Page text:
The Loveland Reporter-Herald covered the overwhelming community response to vandalism at a Fort Collins mosque. “Early Sunday morning, a lone man tried every door to get into the Islamic Center of Fort Collins. Finding none unlocked, he picked up rocks and threw them through the center’s glass doors, shattering the glass and leaving shards that prevented morning prayers,” the paper reports. “Then he threw a Bible through the hole in the glass and left, leaving no clues or other message. Within the course of a day, however, hundreds of area residents left a message of their own, however, that such actions will not be tolerated. Several hundred residents of many faiths gathered Sunday afternoon in a hastily called rally to demonstrate their solidarity with the faithful who use the Islamic Center. There were so many, in fact, that the public address system reached only the closest couple of hundred — those outside hearing range joined in the clapping, chanting and singing when those in front started.”
There were about 1,000 who showed up, The Coloradoan in Fort Collins reports. “About 1,000 Fort Collins community members gathered outside the Islamic Center of Fort Collins on Sunday evening to show solidarity after a vandal targeted the Muslim house of worship earlier in the day. ‘No matter where you are from, we’re glad you’re our neighbor,’ was the overarching message on signs held by people of all faiths in the crowd. Attendees cheered as Sen. John Kefalas and President of the Islamic Center Tawfik AboEllail read the same in Spanish and Arabic. The damage at the Islamic Center was first discovered when people arrived for the first prayer of the day about 5:30 a.m., AboEllail said.”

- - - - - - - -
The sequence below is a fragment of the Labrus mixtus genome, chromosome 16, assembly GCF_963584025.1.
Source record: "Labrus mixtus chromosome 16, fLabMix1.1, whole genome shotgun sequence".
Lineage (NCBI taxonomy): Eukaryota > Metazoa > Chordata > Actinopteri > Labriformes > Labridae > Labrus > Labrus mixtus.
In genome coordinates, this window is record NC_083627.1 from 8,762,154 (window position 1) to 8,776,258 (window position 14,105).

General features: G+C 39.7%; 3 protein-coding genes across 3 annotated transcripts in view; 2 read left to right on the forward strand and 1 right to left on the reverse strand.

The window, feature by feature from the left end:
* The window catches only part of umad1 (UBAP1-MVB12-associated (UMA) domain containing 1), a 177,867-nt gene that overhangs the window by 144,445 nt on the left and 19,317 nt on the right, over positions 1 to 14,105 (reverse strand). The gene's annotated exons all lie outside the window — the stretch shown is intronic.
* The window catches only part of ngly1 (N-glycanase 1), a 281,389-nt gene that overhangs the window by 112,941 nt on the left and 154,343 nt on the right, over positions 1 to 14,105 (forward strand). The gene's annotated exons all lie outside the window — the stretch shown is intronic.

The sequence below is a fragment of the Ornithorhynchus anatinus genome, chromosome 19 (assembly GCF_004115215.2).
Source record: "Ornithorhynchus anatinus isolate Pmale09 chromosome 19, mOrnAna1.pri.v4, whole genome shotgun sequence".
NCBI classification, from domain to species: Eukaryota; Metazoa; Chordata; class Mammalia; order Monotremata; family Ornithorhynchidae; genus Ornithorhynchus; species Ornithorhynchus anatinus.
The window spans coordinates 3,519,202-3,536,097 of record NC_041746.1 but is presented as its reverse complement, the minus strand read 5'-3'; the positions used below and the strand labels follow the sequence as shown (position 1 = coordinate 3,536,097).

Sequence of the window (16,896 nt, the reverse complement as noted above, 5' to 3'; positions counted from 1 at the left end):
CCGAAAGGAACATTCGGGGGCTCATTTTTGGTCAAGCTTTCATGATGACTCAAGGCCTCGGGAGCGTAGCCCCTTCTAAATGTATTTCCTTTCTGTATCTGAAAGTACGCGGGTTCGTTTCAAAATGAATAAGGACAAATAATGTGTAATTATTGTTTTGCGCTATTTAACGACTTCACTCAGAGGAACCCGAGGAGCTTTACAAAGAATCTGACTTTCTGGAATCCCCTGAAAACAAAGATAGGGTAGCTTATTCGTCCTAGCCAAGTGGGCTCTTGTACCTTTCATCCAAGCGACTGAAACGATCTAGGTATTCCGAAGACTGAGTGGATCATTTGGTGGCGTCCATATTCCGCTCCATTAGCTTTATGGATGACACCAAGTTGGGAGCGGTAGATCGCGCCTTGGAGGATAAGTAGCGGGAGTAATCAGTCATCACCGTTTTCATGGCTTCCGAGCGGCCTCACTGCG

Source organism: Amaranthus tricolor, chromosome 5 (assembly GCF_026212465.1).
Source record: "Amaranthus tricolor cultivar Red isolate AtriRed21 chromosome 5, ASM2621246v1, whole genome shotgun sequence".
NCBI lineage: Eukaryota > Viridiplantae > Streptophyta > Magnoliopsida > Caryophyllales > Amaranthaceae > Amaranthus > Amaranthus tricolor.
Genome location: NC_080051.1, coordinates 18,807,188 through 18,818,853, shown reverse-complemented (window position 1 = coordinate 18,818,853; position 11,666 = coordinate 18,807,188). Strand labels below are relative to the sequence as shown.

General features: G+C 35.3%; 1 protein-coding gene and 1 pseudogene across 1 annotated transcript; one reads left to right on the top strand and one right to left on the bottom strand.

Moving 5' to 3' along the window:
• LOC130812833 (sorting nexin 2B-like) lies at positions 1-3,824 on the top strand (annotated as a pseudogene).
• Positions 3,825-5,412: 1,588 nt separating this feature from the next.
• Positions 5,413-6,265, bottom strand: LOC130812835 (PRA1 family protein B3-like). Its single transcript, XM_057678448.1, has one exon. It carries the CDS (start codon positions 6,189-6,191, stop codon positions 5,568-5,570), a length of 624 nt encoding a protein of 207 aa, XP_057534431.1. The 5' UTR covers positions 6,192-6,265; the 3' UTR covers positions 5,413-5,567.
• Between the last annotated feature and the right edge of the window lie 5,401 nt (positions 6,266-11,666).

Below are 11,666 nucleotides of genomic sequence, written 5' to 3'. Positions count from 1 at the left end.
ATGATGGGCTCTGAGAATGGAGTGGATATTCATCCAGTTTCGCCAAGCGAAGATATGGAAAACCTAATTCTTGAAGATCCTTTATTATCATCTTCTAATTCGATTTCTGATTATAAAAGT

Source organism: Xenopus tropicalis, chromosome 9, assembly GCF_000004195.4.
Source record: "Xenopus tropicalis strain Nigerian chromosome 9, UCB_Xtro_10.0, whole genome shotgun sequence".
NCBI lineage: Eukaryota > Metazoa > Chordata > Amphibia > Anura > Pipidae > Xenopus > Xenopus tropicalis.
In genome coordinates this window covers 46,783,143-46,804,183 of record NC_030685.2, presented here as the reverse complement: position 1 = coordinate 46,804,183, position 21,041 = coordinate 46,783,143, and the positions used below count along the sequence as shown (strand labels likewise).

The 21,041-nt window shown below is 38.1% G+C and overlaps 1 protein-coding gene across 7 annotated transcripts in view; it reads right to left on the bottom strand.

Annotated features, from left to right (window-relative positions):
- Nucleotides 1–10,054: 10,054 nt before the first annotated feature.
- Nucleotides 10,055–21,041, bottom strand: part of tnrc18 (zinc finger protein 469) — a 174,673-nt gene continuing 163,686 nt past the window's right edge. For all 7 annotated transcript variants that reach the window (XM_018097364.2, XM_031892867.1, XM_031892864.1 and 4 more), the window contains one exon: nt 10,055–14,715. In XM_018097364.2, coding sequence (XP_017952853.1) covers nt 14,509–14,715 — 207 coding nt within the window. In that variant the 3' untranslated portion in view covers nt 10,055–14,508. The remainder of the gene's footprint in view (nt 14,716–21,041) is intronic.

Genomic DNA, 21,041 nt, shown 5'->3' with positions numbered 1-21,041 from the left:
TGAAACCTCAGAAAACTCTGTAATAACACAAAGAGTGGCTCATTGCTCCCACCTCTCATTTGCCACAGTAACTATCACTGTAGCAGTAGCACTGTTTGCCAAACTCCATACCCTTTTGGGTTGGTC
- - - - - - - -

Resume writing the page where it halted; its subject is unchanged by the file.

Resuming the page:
“Drilling applications and investments by oil and gas companies are surging in Colorado after crude prices partially rebounded from their collapse in recent years, pushing the industry deeper into residential communities largely unaccustomed to drilling,” reports The Greeley Tribune. “Major companies operating in the Denver-Julesburg Basin expect to more than double the number of oil and gas drilling rigs in Colorado, from 10 last year to 21 in 2017, The Denver Post reported Sunday. The Denver-Julesburg Basin is the source of more than 90 percent of the oil produced in Colorado and much of the states’ natural gas production. Applications to drill are up in Adams, Arapahoe and Larimer counties and southwestern Weld County. Meanwhile, seven of the largest companies operating in central and eastern Colorado plan to spend almost $4 billion this year, up from $2.3 billion for 2016.”